[¶12]  The Cotes argue that, because Lamson cannot prevail in
demonstrating her interest in the disputed way, she has no standing to
adjudicate her interest.  This argument puts the cart before the horse.  An
abutter of property that is in dispute, who presents a good faith claim of title
or of a statutorily or equitably created interest in the disputed property, has
standing to litigate the existence of that interest.  The Superior Court did
not err in allowing Lamson to seek a declaratory judgment that she has title
to the center line of the disputed way.

B.  Application of 33 M.R.S.A § 469-A

	[¶13]  Because the parties did not join either the owner of lot 32 or
Virgin's successors, the record regarding the current ownership of the road
is sparse.  As between the parties before us, however, there is no factual
dispute regarding record title.  Virgin never conveyed title to the road to
either Lamson's or the Cotes' predecessors in title, and both parties
concede that they do not own record title to the disputed way.  
	[¶14]  Lamson asserts that she has obtained title, not through
conveyance, but through the operation of 33 M.R.S.A. § 469-A.  Section
469-A was created to resolve ownership disputes regarding roads and
streets laid out on subdivision plans where the original owner did not
reserve title in the roads and where the roads have never been accepted by a
town.  In order to avoid orphaning those "paper streets," section 469-A(1)
Any conveyance made before the effective date of this section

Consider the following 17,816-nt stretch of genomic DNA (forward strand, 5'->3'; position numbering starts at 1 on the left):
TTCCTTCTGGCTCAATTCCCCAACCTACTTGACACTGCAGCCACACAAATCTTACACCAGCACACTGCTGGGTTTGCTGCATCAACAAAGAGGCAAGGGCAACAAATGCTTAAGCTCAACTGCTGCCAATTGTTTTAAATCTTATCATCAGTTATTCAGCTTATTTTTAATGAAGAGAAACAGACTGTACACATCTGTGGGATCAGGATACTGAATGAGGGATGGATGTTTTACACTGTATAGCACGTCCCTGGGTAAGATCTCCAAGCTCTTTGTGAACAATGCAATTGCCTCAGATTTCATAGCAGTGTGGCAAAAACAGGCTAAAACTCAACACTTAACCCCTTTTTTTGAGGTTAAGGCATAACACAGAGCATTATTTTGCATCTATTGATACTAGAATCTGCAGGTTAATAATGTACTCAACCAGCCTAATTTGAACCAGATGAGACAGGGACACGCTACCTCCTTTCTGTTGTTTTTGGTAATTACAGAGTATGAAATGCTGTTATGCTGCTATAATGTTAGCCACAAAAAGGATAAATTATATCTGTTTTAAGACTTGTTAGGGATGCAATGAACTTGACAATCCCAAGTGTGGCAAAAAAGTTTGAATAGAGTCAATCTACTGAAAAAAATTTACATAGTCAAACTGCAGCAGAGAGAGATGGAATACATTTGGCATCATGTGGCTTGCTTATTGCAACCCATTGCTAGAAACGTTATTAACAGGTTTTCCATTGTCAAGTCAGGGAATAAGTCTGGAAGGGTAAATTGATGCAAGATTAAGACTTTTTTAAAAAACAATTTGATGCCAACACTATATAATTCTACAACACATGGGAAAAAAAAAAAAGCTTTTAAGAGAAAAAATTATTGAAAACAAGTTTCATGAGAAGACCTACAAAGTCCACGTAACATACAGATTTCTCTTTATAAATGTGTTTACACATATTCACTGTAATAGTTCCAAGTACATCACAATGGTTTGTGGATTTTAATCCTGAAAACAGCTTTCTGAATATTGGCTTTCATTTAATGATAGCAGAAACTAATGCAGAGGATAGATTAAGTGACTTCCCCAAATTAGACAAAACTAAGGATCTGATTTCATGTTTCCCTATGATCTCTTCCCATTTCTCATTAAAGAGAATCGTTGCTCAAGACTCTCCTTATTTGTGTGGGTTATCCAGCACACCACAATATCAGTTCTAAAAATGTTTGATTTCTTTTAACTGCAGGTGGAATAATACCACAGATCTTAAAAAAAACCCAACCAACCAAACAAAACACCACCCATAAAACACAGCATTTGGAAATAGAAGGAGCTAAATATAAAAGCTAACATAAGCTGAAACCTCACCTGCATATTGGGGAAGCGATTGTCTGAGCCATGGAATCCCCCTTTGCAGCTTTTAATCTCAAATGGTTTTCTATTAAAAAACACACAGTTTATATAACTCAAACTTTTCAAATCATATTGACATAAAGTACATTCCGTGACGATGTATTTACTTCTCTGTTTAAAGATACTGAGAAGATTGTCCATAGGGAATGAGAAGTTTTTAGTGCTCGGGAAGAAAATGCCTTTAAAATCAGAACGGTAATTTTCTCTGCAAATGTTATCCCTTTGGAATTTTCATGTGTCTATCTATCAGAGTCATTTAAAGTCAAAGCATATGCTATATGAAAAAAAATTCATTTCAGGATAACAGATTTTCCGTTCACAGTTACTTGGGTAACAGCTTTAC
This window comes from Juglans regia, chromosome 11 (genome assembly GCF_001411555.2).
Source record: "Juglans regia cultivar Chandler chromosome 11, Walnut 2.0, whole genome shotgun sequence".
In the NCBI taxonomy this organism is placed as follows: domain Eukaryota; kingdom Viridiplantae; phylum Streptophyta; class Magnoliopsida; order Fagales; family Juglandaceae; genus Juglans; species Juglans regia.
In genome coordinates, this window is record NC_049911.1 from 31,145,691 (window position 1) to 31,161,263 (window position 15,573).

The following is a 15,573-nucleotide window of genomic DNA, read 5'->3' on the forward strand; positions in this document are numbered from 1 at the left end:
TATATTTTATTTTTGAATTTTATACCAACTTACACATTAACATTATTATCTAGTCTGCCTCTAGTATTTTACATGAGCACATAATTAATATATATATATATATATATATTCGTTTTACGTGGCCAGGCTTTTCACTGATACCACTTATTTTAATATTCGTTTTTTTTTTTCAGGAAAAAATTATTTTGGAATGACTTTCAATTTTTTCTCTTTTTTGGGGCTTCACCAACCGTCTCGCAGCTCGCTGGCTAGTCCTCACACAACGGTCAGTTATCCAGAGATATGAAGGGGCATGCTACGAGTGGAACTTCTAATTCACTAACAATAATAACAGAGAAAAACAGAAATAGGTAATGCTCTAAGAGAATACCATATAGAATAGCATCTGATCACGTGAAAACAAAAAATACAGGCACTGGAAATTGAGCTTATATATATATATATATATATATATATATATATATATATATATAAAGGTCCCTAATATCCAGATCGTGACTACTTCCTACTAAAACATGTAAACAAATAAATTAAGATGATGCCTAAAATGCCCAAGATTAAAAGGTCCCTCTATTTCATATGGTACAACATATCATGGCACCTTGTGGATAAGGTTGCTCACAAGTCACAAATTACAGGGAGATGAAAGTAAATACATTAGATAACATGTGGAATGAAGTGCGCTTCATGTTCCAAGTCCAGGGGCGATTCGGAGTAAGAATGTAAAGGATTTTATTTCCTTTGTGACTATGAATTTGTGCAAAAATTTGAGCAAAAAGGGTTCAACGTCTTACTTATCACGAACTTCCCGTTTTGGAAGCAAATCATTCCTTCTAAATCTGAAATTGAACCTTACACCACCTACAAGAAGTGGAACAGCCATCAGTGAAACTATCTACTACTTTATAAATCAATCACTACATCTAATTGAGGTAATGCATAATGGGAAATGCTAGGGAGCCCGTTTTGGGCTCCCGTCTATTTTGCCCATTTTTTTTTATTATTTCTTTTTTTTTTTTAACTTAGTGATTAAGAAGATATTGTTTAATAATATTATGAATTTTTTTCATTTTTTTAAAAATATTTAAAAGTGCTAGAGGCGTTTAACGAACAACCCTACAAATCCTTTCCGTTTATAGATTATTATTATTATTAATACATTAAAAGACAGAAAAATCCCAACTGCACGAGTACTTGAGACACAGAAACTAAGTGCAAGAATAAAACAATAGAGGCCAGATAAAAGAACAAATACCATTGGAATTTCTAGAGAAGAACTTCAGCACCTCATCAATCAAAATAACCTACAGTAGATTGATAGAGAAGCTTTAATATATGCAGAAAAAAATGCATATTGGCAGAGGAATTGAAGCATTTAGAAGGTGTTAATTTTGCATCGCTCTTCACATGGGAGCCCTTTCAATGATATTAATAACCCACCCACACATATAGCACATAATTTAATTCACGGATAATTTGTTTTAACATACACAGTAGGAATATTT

which conveyed land abutting upon a proposed, unaccepted way
laid out on a subdivision plan recorded in the registry of deeds
shall be deemed to have conveyed all of the grantor's interest in
the portion of the way which abuts the land conveyed, unless the
grantor expressly reserved his title to the way by a specific
reference to this reservation in the conveyance of the land.
33 M.R.S.A. § 469-A(1) (emphasis added).  This section requires the
claimant to prove not only the existence of a conveyance made before the
effective date of the section, that is, September 29, 1987, which conveyed
land abutting a proposed, unaccepted way, but also that the proposed way
was laid out on a subdivision plan recorded in the registry of deeds and that
the grantor did not reserve title in that proposed way.  See id.  
	[¶15]  In 1899, when the Lamson lot was carved out of Virgin's
property, no subdivision plan had been recorded in the registry of deeds.  
Lamson's lot is therefore not addressed by section 469-A because it does not
result from a conveyance "made before the effective date of this section
which conveyed land abutting upon a proposed, unaccepted way laid out on a
subdivision plan recorded in the registry of deeds."  Id. (emphasis added).{4}
	[¶16]  Moreover, because there was no recorded subdivision plan in
1899, there would have been no occasion for Virgin to reserve any rights in
the disputed way in the 1899 deed.  In other words, Virgin did not have the
opportunity to reserve the disputed way in 1899 because there was no
disputed way to reserve.{5}  Therefore, although Lamson has demonstrated
the first fact necessary to the applicability of section 469-A, that is, that the
1899 deed was a conveyance made before the effective date of section
469-A, Lamson has failed to demonstrate that the deed conveyed land
abutting a proposed, unaccepted way laid out on a subdivision plan recorded
in the registry of deeds.  Thus, section 469-A is not applicable to the